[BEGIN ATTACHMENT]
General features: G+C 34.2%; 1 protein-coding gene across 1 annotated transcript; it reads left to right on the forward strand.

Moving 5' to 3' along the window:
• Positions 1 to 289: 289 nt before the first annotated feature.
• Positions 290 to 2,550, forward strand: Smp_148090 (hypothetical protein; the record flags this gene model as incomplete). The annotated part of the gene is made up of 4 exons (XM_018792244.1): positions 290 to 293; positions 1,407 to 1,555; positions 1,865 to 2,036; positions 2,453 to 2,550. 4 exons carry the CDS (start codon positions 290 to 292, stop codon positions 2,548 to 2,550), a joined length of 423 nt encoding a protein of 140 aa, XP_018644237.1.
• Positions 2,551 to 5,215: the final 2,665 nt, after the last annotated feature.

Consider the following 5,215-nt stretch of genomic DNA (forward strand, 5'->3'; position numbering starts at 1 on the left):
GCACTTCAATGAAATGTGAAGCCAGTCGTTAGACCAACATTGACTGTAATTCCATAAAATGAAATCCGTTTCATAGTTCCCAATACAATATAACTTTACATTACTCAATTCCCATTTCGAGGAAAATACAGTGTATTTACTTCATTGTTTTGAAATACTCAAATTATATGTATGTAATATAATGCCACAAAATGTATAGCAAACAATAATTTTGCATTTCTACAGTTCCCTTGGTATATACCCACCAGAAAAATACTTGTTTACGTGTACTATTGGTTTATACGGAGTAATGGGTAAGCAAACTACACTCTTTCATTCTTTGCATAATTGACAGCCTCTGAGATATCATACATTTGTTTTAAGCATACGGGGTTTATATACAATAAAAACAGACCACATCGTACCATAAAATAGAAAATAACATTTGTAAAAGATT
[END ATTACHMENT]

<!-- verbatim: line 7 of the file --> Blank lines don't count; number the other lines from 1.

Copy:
GCACTTCAATGAAATGTGAAGCCAGTCGTTAGACCAACATTGACTGTAATTCCATAAAATGAAATCCGTTTCATAGTTCCCAATACAATATAACTTTACATTACTCAATTCCCATTTCGAGGAAAATACAGTGTATTTACTTCATTGTTTTGAAATACTCAAATTATATGTATGTAATATAATGCCACAAAATGTATAGCAAACAATAATTTTGCATTTCTACAGTTCCCTTGGTATATACCCACCAGAAAAATACTTGTTTACGTGTACTATTGGTTTATACGGAGTAATGGGTAAGCAAACTACACTCTTTCATTCTTTGCATAATTGACAGCCTCTGAGATATCATACATTTGTTTTAAGCATACGGGGTTTATATACAATAAAAACAGACCACATCGTACCATAAAATAGAAAATAACATTTGTAAAAGATT